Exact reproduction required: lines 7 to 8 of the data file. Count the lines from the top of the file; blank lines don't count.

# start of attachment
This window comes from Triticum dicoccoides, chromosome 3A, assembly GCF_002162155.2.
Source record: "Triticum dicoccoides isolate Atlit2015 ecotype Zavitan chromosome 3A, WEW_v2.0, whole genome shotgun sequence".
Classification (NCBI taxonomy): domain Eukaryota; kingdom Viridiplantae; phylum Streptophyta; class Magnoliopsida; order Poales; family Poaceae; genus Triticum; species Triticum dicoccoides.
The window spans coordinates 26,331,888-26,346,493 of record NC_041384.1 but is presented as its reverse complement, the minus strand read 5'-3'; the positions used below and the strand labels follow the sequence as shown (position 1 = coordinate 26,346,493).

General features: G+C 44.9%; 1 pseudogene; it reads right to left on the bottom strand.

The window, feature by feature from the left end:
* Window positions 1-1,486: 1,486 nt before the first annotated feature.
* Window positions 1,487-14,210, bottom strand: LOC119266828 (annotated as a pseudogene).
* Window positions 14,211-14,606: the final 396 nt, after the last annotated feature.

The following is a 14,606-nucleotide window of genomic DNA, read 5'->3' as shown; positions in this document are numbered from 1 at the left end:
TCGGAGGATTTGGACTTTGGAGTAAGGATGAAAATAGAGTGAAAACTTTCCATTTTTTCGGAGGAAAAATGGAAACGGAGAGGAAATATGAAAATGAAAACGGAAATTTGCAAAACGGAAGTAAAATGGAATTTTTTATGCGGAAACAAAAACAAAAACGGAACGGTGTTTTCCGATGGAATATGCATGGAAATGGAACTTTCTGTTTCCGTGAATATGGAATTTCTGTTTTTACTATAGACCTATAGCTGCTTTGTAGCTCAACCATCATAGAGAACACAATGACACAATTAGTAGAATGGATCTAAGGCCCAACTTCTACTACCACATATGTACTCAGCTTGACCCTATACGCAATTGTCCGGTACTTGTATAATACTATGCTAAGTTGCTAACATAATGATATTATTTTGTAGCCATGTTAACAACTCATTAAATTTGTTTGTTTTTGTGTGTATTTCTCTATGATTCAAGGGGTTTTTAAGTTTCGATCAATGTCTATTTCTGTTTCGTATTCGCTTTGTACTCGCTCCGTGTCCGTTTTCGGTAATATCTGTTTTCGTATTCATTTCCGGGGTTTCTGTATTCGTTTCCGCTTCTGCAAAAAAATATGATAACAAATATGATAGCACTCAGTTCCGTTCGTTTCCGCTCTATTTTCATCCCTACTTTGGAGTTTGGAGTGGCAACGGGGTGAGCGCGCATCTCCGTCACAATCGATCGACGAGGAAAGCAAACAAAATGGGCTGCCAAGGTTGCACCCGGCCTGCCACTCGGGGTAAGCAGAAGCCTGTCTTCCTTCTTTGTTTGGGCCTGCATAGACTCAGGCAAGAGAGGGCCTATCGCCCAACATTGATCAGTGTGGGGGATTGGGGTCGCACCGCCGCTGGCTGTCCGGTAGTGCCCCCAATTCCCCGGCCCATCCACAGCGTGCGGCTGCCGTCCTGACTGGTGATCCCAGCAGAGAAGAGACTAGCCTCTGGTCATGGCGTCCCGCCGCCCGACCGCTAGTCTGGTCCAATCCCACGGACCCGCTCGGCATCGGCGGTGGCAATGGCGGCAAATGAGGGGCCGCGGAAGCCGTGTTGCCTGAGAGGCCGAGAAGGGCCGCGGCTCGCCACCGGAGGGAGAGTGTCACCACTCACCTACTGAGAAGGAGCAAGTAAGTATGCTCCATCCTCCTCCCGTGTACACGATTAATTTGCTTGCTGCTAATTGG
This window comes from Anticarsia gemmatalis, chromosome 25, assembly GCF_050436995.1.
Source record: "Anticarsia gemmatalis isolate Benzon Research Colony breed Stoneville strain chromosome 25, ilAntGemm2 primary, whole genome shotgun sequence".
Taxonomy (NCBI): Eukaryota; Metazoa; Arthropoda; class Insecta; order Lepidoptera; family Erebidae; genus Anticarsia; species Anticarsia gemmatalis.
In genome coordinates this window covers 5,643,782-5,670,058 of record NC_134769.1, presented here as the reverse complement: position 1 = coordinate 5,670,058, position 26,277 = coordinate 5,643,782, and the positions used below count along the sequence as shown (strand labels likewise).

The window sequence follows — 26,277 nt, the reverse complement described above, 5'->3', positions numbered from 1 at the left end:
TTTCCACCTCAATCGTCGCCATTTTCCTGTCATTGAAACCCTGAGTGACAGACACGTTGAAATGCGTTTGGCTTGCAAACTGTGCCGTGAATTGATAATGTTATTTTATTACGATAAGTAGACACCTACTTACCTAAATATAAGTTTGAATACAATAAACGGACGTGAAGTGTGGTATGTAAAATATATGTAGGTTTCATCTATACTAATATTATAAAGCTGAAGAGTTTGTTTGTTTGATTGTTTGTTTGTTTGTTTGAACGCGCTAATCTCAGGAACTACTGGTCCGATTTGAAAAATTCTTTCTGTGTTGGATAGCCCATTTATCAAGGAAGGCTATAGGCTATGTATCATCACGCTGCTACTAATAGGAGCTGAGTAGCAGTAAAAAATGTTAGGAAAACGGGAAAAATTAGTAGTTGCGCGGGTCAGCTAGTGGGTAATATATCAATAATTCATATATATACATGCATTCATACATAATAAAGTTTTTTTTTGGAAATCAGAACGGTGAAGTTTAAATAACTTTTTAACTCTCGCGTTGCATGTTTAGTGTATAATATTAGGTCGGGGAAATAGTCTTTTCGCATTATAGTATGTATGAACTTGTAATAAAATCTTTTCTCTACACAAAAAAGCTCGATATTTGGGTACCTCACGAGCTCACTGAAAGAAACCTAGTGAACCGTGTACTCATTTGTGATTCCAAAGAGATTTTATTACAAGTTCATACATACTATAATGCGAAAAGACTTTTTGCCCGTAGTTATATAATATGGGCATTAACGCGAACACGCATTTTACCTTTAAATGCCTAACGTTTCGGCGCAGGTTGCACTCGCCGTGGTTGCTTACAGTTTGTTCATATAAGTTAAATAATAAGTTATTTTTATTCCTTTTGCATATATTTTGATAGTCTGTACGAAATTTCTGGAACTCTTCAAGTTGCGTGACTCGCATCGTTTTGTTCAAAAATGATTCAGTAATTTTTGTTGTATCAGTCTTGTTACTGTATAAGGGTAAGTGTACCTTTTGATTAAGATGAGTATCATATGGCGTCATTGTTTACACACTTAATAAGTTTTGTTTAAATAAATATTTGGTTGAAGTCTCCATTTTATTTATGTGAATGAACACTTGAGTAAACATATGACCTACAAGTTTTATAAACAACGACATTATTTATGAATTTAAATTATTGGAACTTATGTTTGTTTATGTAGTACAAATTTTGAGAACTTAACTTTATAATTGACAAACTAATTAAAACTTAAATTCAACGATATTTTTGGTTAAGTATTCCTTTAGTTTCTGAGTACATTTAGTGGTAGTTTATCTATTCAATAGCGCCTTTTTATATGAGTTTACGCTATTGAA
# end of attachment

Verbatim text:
* Window positions 1-1,486: 1,486 nt before the first annotated feature.
* Window positions 1,487-14,210, bottom strand: LOC119266828 (annotated as a pseudogene).